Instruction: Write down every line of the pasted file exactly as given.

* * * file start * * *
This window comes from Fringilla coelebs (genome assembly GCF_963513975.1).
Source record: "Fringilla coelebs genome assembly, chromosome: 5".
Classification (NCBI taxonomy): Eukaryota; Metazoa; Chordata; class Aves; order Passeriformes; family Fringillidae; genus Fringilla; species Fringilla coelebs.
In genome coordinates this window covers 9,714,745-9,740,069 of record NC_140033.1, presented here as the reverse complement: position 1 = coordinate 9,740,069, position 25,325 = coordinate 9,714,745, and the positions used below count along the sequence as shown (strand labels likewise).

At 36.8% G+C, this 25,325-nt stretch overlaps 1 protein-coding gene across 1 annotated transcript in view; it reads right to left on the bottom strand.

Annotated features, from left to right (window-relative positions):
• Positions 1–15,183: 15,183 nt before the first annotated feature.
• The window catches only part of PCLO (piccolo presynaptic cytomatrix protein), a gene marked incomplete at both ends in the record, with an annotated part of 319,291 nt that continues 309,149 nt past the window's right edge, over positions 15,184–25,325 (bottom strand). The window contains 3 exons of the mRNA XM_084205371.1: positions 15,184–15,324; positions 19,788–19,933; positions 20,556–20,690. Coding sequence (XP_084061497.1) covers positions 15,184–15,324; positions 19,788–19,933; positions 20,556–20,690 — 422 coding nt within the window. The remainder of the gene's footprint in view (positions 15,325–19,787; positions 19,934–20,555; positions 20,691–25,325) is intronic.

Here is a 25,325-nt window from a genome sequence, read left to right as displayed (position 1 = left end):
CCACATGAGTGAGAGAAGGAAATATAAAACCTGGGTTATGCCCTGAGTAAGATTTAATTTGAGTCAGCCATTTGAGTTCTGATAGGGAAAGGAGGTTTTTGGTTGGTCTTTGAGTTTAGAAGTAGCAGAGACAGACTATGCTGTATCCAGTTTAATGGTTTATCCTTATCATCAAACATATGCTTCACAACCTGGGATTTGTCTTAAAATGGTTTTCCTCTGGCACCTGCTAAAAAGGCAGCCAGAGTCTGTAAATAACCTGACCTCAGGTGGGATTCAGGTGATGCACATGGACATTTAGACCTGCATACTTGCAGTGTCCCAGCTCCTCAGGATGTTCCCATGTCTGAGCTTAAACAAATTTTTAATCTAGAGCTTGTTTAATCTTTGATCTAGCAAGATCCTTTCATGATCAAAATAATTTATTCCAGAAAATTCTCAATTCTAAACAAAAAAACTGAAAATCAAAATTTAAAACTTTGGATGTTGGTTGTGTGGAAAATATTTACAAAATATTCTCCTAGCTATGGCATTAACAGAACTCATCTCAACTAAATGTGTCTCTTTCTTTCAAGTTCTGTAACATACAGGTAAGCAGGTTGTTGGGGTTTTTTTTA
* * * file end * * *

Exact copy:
This window comes from Fringilla coelebs (genome assembly GCF_963513975.1).
Source record: "Fringilla coelebs genome assembly, chromosome: 5".
Classification (NCBI taxonomy): Eukaryota; Metazoa; Chordata; class Aves; order Passeriformes; family Fringillidae; genus Fringilla; species Fringilla coelebs.
In genome coordinates this window covers 9,714,745-9,740,069 of record NC_140033.1, presented here as the reverse complement: position 1 = coordinate 9,740,069, position 25,325 = coordinate 9,714,745, and the positions used below count along the sequence as shown (strand labels likewise).

At 36.8% G+C, this 25,325-nt stretch overlaps 1 protein-coding gene across 1 annotated transcript in view; it reads right to left on the bottom strand.

Annotated features, from left to right (window-relative positions):
• Positions 1–15,183: 15,183 nt before the first annotated feature.
• The window catches only part of PCLO (piccolo presynaptic cytomatrix protein), a gene marked incomplete at both ends in the record, with an annotated part of 319,291 nt that continues 309,149 nt past the window's right edge, over positions 15,184–25,325 (bottom strand). The window contains 3 exons of the mRNA XM_084205371.1: positions 15,184–15,324; positions 19,788–19,933; positions 20,556–20,690. Coding sequence (XP_084061497.1) covers positions 15,184–15,324; positions 19,788–19,933; positions 20,556–20,690 — 422 coding nt within the window. The remainder of the gene's footprint in view (positions 15,325–19,787; positions 19,934–20,555; positions 20,691–25,325) is intronic.

Here is a 25,325-nt window from a genome sequence, read left to right as displayed (position 1 = left end):
CCACATGAGTGAGAGAAGGAAATATAAAACCTGGGTTATGCCCTGAGTAAGATTTAATTTGAGTCAGCCATTTGAGTTCTGATAGGGAAAGGAGGTTTTTGGTTGGTCTTTGAGTTTAGAAGTAGCAGAGACAGACTATGCTGTATCCAGTTTAATGGTTTATCCTTATCATCAAACATATGCTTCACAACCTGGGATTTGTCTTAAAATGGTTTTCCTCTGGCACCTGCTAAAAAGGCAGCCAGAGTCTGTAAATAACCTGACCTCAGGTGGGATTCAGGTGATGCACATGGACATTTAGACCTGCATACTTGCAGTGTCCCAGCTCCTCAGGATGTTCCCATGTCTGAGCTTAAACAAATTTTTAATCTAGAGCTTGTTTAATCTTTGATCTAGCAAGATCCTTTCATGATCAAAATAATTTATTCCAGAAAATTCTCAATTCTAAACAAAAAAACTGAAAATCAAAATTTAAAACTTTGGATGTTGGTTGTGTGGAAAATATTTACAAAATATTCTCCTAGCTATGGCATTAACAGAACTCATCTCAACTAAATGTGTCTCTTTCTTTCAAGTTCTGTAACATACAGGTAAGCAGGTTGTTGGGGTTTTTTTTA